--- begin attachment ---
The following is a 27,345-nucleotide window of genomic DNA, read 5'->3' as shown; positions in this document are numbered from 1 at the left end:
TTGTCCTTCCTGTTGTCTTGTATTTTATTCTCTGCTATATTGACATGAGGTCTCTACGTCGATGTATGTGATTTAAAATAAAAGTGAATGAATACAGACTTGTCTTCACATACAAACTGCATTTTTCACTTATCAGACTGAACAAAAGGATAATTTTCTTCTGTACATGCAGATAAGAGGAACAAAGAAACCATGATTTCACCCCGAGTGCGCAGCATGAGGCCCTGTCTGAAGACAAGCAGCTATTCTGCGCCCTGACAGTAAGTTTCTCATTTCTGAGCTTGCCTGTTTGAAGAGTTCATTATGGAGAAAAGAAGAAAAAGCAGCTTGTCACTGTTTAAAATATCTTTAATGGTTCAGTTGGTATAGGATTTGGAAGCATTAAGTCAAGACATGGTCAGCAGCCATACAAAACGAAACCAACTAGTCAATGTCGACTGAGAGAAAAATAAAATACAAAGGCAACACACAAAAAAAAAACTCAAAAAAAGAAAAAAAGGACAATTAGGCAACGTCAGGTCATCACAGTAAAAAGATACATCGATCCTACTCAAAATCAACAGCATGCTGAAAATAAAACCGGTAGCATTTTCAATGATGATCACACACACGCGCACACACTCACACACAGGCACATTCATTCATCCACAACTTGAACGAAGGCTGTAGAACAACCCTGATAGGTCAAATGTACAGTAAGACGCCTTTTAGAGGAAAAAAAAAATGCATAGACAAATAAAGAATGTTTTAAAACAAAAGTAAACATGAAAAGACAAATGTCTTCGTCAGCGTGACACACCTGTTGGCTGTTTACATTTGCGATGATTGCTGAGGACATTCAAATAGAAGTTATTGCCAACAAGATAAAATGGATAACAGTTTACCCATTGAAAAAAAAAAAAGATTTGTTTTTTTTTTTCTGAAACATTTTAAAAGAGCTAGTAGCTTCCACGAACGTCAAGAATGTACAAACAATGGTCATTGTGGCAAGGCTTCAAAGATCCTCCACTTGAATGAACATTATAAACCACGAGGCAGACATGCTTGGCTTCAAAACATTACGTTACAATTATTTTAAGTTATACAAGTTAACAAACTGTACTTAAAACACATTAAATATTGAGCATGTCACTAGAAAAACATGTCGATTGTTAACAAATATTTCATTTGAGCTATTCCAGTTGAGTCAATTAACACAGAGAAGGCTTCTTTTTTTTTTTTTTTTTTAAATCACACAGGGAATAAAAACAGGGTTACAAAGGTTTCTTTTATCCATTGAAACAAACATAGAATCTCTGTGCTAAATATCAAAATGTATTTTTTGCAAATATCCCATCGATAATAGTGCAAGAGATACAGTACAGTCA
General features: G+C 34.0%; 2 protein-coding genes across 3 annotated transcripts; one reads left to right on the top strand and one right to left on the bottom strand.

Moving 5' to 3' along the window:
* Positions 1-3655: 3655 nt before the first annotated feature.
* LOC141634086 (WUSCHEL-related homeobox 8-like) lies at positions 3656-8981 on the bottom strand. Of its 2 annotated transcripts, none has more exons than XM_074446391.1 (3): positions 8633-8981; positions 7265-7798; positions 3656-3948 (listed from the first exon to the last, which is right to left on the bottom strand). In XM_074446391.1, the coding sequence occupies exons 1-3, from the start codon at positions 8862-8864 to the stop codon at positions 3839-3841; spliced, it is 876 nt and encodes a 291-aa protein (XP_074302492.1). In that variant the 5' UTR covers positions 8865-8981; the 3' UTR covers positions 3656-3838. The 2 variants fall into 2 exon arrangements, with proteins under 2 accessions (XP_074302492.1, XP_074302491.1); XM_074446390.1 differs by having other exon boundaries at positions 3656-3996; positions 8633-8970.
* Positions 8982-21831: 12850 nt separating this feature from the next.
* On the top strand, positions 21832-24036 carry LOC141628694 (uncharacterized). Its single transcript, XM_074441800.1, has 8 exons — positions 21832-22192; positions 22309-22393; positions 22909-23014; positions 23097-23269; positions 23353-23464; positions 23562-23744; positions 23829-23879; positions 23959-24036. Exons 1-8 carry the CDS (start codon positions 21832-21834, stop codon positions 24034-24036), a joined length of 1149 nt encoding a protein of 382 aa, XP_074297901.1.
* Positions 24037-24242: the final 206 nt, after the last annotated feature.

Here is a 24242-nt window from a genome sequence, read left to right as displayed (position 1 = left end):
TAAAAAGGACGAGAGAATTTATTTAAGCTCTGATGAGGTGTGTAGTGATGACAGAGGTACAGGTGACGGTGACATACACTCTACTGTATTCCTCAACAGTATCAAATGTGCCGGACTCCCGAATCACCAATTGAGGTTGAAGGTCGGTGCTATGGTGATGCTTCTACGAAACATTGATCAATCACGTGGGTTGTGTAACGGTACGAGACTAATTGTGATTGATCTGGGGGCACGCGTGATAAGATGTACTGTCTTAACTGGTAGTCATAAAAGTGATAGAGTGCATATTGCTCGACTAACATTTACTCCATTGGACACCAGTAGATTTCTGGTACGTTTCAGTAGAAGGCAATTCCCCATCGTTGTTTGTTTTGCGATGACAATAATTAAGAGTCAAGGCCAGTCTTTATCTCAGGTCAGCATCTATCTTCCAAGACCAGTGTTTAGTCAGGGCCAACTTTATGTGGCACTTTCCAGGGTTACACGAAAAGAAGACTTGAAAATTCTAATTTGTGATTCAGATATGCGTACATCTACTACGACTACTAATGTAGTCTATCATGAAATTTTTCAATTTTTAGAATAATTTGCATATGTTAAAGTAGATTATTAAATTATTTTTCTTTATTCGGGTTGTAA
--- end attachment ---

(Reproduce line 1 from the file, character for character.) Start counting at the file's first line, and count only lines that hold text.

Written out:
The following is a 27,345-nucleotide window of genomic DNA, read 5'->3' as shown; positions in this document are numbered from 1 at the left end: